As I mentioned in the first post of the series, Sports & Business: Know the Rules of the Game, I have played sports my entire life, and during all of those years my coaches have ranged from superb to good to okay to really bad. I suppose much of my early years coaches were a reflection of the 70's, the very beginning of Title IX.
As a Title IX beneficiary I had the "same" opportunities as the boys to play sports in school. But, that's where the comparison of equality stopped. Mostly from elementary school to my sophomore year of high school girls sports were coached by those who volunteered or were volunteered. These coaches had nothing that qualified them to be a coach of anything, much less coaching girls…a trial in its self. I had two great high school coaches back in those days who were qualified, not just on the X's & O's, but on how to really motivate, make you believe in yourself and the training regime set in front of you. Coaches who do not motivate you to do the training or conditioning have lost before the game has even begun, and this is true even in business where the stakes are higher.
Coaching is more than X's & O's
For me, not only were motivational abilities and technical/strategic skills critical, but the manner in which the coach completed those tasks was important too. I needed to be able to respect and trust that the coach knows better than me. This included knowing the best way to train without destroying my body, the actual fundamentals/techniques required to successfully complete the movement and how to teach those movements in a manner that I can duplicate.
Every coach has his/her own way of coaching. I never trusted or respected those coaches who yelled, demeaned or just plain lost control of their emotions during practice or game-time situations. I had a basketball coach who during practice proceeded to yell in such a manner I honestly felt he was going to have a heart attack. I mean really, we were teenagers…is that really necessary. Needless to say after an outburst by that same coach I turned and walked off the court. He yelled, "where are you going?" I replied, "I'm not going to stay here and get yelled at. If you'd like to communicate in a more conversational manner I'll listen"! Oops…guess my defiance explained the sitting on the bench the next several games. Note to self: Choose your battles!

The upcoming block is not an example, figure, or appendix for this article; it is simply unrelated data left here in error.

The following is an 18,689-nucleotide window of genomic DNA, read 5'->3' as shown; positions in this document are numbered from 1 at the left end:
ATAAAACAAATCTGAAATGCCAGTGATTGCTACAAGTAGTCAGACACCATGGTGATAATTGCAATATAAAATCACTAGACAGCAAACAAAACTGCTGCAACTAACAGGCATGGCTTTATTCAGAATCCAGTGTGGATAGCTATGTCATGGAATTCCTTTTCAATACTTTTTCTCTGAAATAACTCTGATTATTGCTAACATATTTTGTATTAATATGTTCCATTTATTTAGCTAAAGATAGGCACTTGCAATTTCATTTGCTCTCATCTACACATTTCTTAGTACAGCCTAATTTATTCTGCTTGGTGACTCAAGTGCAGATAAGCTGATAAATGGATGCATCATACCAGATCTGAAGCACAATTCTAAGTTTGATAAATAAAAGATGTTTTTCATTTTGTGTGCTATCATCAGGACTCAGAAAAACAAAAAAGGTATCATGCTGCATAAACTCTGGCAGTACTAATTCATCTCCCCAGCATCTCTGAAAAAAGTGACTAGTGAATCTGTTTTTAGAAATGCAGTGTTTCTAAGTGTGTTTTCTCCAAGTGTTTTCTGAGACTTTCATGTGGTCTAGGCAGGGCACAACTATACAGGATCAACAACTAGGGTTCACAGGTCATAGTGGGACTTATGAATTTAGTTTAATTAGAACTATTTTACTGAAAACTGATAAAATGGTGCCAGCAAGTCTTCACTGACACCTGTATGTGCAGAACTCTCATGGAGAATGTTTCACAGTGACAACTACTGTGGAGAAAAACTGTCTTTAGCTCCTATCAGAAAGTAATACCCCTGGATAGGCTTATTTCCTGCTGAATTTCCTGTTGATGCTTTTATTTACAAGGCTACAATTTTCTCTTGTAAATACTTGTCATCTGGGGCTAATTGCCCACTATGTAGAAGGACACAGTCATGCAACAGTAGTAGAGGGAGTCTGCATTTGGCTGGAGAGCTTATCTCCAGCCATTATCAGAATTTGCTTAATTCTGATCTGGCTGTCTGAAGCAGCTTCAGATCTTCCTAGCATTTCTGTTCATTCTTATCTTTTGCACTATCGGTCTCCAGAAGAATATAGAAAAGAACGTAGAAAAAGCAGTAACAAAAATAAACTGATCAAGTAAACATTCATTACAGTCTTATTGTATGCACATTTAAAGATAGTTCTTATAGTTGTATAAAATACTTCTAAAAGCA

During NBC's coverage of the Olympics I saw a human interest story on the Magnificent Seven's 1996 Olympic team Gold victory. I'm sure you remember seeing Béla Károlyi running around the gymnastic venue yelling and screaming like some kind of crazed cartoon character. In a way, he kind of resembles Yosemite Sam…loaded with guns and on the verge of creating complete chaos around him. but there's no question he has the ability to motivate his girls to be their best by completing grueling training while isolated from their family and friends. Béla not only made his students believe in themselves, but I'd go as far to say he scared them into believing in themselves. It probably never occurred to his young protégés to not live up to "his" high expectations. Actually, I venture to bet they performed at high levels because they didn't want to disappoint or let him down. Clearly, the Béla Károlyis or Bobby Knights of the world would have been a bad coach-athlete match up for me.
You Can Do It